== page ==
Power broker Lau sees off village challenge
Tanna Chong and Danny Mok
An unprecedented bid to unseat New Territories supremo Lau Wong-fat in the latest village representative election failed yesterday with the powerful rural leader beating his challengers by a large margin.
Lau secured his seat with 257 votes while his ally Lau Wai-ping received 247 votes. Their challengers, Lau Kwok-ming and Kent Lau Tung-hoi, got only 55 and 36 votes respectively.
A total of 333, out of more than 500 eligible voters in Lung Kwu Tan village, Tuen Mun, cast their ballots. Each elector had two votes.
However, yesterday's election still marked a turning point in rural politics, with the decades-long dominance of Lau being challenged on his home turf, which has been the political foundation of the Heung Yee Kuk chief and executive councillor. He had never been challenged there during his 51 years of service as the village representative.
Analysts had said any defeat for Lau could cause a domino effect on his power base on the Tuen Mun Rural Committee and Tuen Mun District Council.
Meanwhile, Lau faces a challenge from another direction with some members of Tuen Mun Rural Committee seeking amendments to rules that would ban justices of the peace from becoming committee members.
Lau and his son, Kenneth Lau Ip-keung, are the only two JPs remaining on the committee. Advocates for the amendments include the new Leung Tin Tsuen village head and Law Society vice-chairman, Junius Ho Kwan-yiu, who denied he was challenging Lau.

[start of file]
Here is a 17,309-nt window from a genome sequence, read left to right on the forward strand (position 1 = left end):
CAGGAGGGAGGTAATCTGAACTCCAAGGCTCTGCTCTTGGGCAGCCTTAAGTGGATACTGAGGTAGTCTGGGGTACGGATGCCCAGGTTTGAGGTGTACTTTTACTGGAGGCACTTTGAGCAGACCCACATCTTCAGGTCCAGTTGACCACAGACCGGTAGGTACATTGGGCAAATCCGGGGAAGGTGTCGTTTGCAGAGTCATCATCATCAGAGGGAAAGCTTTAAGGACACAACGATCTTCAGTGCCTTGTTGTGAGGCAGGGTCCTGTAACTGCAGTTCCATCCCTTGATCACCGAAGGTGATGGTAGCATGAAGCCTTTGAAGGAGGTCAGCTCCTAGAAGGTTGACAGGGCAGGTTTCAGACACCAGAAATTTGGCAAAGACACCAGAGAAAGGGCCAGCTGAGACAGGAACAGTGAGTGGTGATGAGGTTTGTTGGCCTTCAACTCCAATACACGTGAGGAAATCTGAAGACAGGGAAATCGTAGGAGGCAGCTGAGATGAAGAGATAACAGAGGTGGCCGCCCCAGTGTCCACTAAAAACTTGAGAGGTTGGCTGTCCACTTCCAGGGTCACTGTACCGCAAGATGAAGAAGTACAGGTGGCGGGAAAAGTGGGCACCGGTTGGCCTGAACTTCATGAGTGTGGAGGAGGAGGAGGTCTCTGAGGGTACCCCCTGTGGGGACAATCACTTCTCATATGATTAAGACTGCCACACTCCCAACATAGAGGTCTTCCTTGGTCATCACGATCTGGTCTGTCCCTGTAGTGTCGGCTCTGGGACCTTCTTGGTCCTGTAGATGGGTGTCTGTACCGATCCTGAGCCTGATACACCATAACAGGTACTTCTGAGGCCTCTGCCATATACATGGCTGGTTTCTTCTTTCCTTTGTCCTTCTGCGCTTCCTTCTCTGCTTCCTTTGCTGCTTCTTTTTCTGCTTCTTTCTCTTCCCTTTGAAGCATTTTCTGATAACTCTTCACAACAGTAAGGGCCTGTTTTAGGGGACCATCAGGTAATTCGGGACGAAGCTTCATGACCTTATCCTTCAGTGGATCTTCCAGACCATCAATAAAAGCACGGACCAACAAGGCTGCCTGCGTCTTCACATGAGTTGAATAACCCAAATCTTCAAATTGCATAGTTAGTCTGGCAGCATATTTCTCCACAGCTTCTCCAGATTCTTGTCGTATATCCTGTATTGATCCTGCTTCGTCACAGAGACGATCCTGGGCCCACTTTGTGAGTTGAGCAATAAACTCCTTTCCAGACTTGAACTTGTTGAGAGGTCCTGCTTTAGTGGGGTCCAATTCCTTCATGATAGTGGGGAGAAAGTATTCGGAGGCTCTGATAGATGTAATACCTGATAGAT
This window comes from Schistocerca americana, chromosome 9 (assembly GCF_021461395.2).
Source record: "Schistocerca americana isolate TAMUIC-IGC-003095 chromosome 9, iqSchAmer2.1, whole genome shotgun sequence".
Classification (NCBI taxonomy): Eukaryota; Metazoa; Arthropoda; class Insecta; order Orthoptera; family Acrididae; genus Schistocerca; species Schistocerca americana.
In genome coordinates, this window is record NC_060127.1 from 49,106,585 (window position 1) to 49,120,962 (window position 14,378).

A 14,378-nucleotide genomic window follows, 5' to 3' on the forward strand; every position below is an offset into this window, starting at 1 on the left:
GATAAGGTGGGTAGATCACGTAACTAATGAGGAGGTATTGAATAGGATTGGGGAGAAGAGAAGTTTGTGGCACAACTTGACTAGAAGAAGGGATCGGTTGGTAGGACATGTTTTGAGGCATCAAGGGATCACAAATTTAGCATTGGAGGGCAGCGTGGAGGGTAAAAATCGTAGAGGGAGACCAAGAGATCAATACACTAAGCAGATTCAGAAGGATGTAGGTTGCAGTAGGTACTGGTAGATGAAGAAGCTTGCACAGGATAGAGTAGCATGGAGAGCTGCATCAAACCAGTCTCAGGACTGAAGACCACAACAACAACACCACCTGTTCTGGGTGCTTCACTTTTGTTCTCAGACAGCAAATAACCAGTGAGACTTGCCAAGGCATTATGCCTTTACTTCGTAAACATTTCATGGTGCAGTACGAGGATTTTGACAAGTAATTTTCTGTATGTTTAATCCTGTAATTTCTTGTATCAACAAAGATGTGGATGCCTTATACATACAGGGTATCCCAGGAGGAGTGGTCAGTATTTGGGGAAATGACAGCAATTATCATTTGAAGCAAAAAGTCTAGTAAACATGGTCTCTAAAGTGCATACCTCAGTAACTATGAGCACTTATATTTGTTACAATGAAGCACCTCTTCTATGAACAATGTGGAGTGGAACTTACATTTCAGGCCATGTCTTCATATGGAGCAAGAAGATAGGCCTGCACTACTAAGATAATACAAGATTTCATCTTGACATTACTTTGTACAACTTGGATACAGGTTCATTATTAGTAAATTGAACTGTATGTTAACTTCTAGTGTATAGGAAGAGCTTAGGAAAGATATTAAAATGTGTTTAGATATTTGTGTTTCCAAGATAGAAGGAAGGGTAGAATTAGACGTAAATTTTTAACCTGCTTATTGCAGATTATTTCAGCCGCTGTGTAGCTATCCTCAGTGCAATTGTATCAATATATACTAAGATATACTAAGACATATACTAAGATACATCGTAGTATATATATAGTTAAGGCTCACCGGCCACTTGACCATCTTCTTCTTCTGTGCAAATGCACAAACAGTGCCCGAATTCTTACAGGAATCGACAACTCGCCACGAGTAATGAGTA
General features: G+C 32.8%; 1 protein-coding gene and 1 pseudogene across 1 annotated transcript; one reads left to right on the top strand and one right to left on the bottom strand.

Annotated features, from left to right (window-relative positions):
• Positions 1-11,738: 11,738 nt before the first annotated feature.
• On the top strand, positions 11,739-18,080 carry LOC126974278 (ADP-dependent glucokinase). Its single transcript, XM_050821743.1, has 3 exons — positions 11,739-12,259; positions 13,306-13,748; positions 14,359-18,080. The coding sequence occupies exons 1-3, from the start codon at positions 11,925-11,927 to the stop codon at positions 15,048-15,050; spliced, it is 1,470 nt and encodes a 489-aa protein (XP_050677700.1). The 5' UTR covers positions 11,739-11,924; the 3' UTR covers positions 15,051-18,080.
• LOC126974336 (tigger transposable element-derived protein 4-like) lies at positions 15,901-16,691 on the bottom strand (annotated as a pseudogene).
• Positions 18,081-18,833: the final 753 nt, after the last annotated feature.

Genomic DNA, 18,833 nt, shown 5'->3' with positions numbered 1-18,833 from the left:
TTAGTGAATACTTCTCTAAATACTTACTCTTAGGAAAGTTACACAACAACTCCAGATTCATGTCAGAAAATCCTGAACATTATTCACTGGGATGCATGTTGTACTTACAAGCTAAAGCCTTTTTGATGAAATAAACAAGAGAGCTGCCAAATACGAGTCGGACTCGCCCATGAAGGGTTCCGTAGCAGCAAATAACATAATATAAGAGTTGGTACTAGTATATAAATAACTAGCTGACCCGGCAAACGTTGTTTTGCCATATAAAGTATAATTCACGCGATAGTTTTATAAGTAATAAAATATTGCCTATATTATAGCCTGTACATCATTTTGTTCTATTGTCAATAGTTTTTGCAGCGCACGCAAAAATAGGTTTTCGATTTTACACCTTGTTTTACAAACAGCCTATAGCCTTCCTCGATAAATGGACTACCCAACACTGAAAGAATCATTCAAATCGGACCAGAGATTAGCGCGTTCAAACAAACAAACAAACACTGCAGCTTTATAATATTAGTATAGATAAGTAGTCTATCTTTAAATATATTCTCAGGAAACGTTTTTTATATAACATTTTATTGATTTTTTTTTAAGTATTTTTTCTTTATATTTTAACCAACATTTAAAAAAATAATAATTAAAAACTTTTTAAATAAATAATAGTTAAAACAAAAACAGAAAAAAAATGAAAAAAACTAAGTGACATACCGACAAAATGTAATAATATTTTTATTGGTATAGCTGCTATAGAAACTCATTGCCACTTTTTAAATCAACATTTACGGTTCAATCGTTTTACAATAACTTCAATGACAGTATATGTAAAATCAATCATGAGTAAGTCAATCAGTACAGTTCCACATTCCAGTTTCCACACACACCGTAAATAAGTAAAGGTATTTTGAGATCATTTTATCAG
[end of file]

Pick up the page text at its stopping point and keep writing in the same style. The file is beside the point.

'Uncle Fat's [Lau Wong-fat] work in Exco and Legco has taken so much of his time and energy,' he said. 'It is unhealthy for him to take on the burden of so many positions.'
Despite the challenges, the New Territories power broker looked relaxed yesterday.
'I am happy no matter if I am winning or losing,' the 74-year-old Kuk chief said. 'I believe the villagers know how to choose the right one.'
He said he always did 'the appropriate thing at the appropriate time'.
Lau's official posts and therefore his political base are intertwined. Only a village representative can contest the chairman's seat of his rural committee. If he loses his seat on the rural committee, his seat on the district council will be forfeited.
The two challengers, merchants Kent Lau, 41, and Lau Kwok-ming, 34, did not offer a well-defined political platform.
Both said they wanted to learn from the Kuk chief. But it was the fact of their challenge on the chief's home turf that was significant.
Lau Wong-fat was embroiled in a scandal in September over his incomplete declaration of interests in Exco and Legco. He failed three times to include information on his land and property portfolio. The latest files showed he had more than 600 plots of land in the New Territories.
Yesterday marked the last of the four weekend village elections. Ballots were held for indigenous inhabitant representative seats in 164 villages and for resident representative seats in 204 villages.
In all, 1,753 candidates were nominated for the 1,484 indigenous inhabitant representative and resident representative seats in 709 villages.
This is 7.6 per cent more than the 1,629 of four years ago and is also higher than the 1,640 in 2003, when a dual village head system was introduced as a major reform to the traditional structure.